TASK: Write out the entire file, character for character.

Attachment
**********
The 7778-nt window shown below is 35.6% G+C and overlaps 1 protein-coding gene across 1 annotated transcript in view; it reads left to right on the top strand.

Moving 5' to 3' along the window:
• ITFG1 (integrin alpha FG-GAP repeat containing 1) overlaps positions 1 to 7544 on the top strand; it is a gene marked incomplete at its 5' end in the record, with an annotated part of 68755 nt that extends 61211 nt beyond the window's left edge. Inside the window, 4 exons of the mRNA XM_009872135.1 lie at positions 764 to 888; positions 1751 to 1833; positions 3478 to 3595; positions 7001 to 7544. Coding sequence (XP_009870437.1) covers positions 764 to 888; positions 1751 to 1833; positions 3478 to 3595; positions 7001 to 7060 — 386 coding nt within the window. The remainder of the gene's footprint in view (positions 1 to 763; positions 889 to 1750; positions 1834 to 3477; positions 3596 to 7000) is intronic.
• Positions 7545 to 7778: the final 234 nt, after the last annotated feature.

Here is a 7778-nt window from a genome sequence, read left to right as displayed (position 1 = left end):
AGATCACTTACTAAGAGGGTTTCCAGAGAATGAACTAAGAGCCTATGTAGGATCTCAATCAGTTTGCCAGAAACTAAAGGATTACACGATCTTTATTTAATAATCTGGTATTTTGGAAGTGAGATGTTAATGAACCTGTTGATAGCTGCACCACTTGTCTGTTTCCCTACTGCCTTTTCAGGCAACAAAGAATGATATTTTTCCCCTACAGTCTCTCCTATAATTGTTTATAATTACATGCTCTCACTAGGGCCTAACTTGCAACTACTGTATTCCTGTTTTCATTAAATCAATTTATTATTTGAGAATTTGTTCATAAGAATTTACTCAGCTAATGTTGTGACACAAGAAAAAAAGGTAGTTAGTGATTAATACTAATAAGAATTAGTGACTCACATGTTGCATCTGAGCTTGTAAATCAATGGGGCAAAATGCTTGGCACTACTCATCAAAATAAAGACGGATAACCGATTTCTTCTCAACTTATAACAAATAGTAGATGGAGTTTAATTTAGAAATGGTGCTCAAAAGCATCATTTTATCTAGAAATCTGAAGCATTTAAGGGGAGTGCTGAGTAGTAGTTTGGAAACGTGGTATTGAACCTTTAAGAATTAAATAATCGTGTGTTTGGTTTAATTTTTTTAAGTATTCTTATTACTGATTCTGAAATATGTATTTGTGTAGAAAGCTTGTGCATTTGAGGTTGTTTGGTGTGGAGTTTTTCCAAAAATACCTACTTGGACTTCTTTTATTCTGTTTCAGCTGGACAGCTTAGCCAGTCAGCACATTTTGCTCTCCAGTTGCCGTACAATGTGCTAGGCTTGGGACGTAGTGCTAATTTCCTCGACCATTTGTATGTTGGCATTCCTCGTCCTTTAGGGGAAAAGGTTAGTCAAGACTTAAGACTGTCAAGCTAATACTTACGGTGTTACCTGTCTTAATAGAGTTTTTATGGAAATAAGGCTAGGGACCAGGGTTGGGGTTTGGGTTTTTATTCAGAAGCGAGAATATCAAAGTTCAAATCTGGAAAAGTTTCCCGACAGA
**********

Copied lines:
The 7778-nt window shown below is 35.6% G+C and overlaps 1 protein-coding gene across 1 annotated transcript in view; it reads left to right on the top strand.

Moving 5' to 3' along the window:
• ITFG1 (integrin alpha FG-GAP repeat containing 1) overlaps positions 1 to 7544 on the top strand; it is a gene marked incomplete at its 5' end in the record, with an annotated part of 68755 nt that extends 61211 nt beyond the window's left edge. Inside the window, 4 exons of the mRNA XM_009872135.1 lie at positions 764 to 888; positions 1751 to 1833; positions 3478 to 3595; positions 7001 to 7544. Coding sequence (XP_009870437.1) covers positions 764 to 888; positions 1751 to 1833; positions 3478 to 3595; positions 7001 to 7060 — 386 coding nt within the window. The remainder of the gene's footprint in view (positions 1 to 763; positions 889 to 1750; positions 1834 to 3477; positions 3596 to 7000) is intronic.
• Positions 7545 to 7778: the final 234 nt, after the last annotated feature.

Here is a 7778-nt window from a genome sequence, read left to right as displayed (position 1 = left end):
AGATCACTTACTAAGAGGGTTTCCAGAGAATGAACTAAGAGCCTATGTAGGATCTCAATCAGTTTGCCAGAAACTAAAGGATTACACGATCTTTATTTAATAATCTGGTATTTTGGAAGTGAGATGTTAATGAACCTGTTGATAGCTGCACCACTTGTCTGTTTCCCTACTGCCTTTTCAGGCAACAAAGAATGATATTTTTCCCCTACAGTCTCTCCTATAATTGTTTATAATTACATGCTCTCACTAGGGCCTAACTTGCAACTACTGTATTCCTGTTTTCATTAAATCAATTTATTATTTGAGAATTTGTTCATAAGAATTTACTCAGCTAATGTTGTGACACAAGAAAAAAAGGTAGTTAGTGATTAATACTAATAAGAATTAGTGACTCACATGTTGCATCTGAGCTTGTAAATCAATGGGGCAAAATGCTTGGCACTACTCATCAAAATAAAGACGGATAACCGATTTCTTCTCAACTTATAACAAATAGTAGATGGAGTTTAATTTAGAAATGGTGCTCAAAAGCATCATTTTATCTAGAAATCTGAAGCATTTAAGGGGAGTGCTGAGTAGTAGTTTGGAAACGTGGTATTGAACCTTTAAGAATTAAATAATCGTGTGTTTGGTTTAATTTTTTTAAGTATTCTTATTACTGATTCTGAAATATGTATTTGTGTAGAAAGCTTGTGCATTTGAGGTTGTTTGGTGTGGAGTTTTTCCAAAAATACCTACTTGGACTTCTTTTATTCTGTTTCAGCTGGACAGCTTAGCCAGTCAGCACATTTTGCTCTCCAGTTGCCGTACAATGTGCTAGGCTTGGGACGTAGTGCTAATTTCCTCGACCATTTGTATGTTGGCATTCCTCGTCCTTTAGGGGAAAAGGTTAGTCAAGACTTAAGACTGTCAAGCTAATACTTACGGTGTTACCTGTCTTAATAGAGTTTTTATGGAAATAAGGCTAGGGACCAGGGTTGGGGTTTGGGTTTTTATTCAGAAGCGAGAATATCAAAGTTCAAATCTGGAAAAGTTTCCCGACAGA